video games, controller

How has video game translation and localisation changed in recent years?

The gaming industry has moved on rapidly in the last thirty years, from simple yellow Pac-Man faces of the 80’s trying to eat dots and avoid ghosts to the sophisticated virtual reality games of today where a player can become fully immersed in a whole different world to take on their own role in the game. With one of the biggest, long-standing producers in gaming world, Nintendo, originating from Japan, translation has been a necessity in this industry for a while. In today’s blog, eSense Translations looks at how and why this requirement for translation and localisation in the gaming industry has changed over recent years.

Popular video games of the 1980s included Pac-Man, Donkey Kong and Super Mario Brothers, all from Nintendo (Japan) and Tetris (developed in Russian). Although these video games were hugely popular in the U.K., the need for translation was relatively small. The games themselves required little explanation and although the branding, marketing and manuals required translation, the approach to advertising in the 1980’s was not as complex as that which we are used to today, so the tasks were pretty straightforward.

If you are a fan of video-gaming today, you will understand the vast steps forward that have been made in recent years. Video games can regularly be based around current films and have often scripts that are even more intricate than the films themselves. VR games allow the player to step into the fantasy world of the game, interacting with the characters and undertaking missions with what seems like never-ending possible outcomes. The translation requirements have therefore gone from the straightforward to the extremely complex.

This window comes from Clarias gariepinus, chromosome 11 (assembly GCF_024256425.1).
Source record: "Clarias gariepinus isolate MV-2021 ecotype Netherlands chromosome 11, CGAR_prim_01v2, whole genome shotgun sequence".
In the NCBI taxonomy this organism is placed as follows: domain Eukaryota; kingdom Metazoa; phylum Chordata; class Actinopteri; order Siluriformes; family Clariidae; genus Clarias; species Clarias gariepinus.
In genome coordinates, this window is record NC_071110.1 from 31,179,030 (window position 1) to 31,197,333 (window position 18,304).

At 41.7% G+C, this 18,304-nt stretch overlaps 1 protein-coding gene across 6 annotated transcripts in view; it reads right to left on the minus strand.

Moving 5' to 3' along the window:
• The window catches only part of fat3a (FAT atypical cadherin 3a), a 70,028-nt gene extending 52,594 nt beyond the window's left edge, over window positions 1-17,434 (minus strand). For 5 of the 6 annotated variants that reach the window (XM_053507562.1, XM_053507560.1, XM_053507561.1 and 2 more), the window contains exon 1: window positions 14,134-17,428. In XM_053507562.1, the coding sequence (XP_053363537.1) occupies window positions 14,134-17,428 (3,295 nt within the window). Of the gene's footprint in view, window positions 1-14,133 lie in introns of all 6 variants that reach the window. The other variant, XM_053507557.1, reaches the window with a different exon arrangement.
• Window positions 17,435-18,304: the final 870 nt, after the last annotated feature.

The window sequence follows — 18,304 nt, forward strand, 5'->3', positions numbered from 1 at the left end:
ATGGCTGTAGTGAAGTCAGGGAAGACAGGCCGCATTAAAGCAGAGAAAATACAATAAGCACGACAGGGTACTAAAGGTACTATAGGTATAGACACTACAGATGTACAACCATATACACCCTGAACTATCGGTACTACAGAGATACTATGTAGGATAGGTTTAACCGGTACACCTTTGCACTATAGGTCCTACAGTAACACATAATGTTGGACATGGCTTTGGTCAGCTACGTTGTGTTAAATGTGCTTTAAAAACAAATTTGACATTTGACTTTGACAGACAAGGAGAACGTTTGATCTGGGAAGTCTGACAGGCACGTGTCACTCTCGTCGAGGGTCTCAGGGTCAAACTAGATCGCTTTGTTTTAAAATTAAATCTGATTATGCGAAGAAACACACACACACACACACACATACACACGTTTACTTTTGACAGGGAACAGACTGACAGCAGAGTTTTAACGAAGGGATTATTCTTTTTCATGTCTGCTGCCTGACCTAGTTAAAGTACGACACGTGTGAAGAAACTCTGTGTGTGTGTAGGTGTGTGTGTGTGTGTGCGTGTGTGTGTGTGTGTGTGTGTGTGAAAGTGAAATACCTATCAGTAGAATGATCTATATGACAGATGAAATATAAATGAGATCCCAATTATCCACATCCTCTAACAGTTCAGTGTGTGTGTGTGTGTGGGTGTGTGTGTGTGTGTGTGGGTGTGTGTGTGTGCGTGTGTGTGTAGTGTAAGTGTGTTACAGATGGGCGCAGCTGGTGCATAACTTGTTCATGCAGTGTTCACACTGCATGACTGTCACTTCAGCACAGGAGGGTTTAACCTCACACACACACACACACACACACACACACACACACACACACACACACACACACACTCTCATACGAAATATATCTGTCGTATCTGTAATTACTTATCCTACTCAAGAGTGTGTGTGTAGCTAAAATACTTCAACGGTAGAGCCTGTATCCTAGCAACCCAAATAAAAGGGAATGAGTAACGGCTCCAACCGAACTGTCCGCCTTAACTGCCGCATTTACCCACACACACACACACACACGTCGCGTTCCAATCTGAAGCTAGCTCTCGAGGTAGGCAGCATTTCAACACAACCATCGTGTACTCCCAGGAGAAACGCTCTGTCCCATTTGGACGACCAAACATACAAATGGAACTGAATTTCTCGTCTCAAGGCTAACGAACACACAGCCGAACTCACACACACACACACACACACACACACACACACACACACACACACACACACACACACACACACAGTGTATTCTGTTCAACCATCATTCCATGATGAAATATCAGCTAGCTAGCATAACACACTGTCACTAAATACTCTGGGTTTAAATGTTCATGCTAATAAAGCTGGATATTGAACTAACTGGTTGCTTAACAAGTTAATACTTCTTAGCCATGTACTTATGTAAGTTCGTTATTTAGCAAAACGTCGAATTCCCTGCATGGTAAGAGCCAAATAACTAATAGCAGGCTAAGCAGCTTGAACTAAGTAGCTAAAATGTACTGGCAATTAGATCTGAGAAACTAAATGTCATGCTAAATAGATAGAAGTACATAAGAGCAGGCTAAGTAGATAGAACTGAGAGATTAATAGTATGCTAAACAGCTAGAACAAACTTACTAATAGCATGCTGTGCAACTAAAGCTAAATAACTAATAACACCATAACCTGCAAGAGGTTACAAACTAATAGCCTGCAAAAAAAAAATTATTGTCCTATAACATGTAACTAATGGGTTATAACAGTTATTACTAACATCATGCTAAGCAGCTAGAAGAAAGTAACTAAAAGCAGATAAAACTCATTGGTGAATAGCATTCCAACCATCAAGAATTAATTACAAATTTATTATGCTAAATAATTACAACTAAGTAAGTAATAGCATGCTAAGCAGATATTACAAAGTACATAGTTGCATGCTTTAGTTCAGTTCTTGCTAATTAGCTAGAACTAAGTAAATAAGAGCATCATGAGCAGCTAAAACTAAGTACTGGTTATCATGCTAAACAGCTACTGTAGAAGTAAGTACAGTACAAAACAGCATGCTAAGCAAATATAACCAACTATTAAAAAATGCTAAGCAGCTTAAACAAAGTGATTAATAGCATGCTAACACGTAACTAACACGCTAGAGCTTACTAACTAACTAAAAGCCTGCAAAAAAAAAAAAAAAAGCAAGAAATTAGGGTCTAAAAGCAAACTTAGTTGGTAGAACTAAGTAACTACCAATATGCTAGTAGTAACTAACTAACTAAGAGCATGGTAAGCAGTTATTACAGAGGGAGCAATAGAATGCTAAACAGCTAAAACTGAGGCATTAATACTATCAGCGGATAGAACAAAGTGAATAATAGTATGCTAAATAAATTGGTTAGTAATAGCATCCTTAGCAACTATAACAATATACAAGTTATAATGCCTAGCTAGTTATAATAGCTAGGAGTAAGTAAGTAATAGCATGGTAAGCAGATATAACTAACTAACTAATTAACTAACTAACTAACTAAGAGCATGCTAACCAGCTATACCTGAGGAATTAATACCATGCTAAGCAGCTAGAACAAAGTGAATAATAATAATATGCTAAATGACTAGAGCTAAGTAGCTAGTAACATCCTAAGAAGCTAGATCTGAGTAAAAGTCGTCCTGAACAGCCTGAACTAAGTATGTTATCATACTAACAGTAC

Localisation of video game content also plays a fundamental role today. Gamers have high expectations and want to become fully immersed in the games that they are playing. If they are distracted by awkward, irrelevant translation, then the game is not going to be a success.

eSense Translations have written previously about localisation and the important role it plays in getting customers to buy into your product. If your content does not appeal to the local culture, or worse they are actually offended by it, then your product will certainly fail in that market.

Despite video games and appeal to the global markets being around for decades now, this sector of the translation industry is still considered to be relatively new and therefore not a lot of academic research has been completed in this area. Miguel Á. Bernal-Merino, who has written one of the few academically-recognised research books on the subject, highlights this lack of research and educational training in game translation, but also comments on the industry’s reluctance to allow such individuals into their circles for fear of confidentiality breach in a highly competitive market. This has resulted in some organisations using substandard translators and localisation freelancers and ending up with a product that falls short of expectations. There are many aspects of a video game product that requiring translation and localisation, such as:

  • Dialogue
  • Packaging
  • Marketing content
  • Manuals
  • Coding
  • User interfaces

This reluctance, therefore, to engage an expert could prove to be a costly mistake.

The best solution for gaming companies looking to boost sales in global markets is to use a reputable translation and localisation company with a proven track record. Established translation and localisation companies will use specialists for work in this sector and also have in place non-disclosure agreements to ensure all work is kept confidential.

By Lorna Paice

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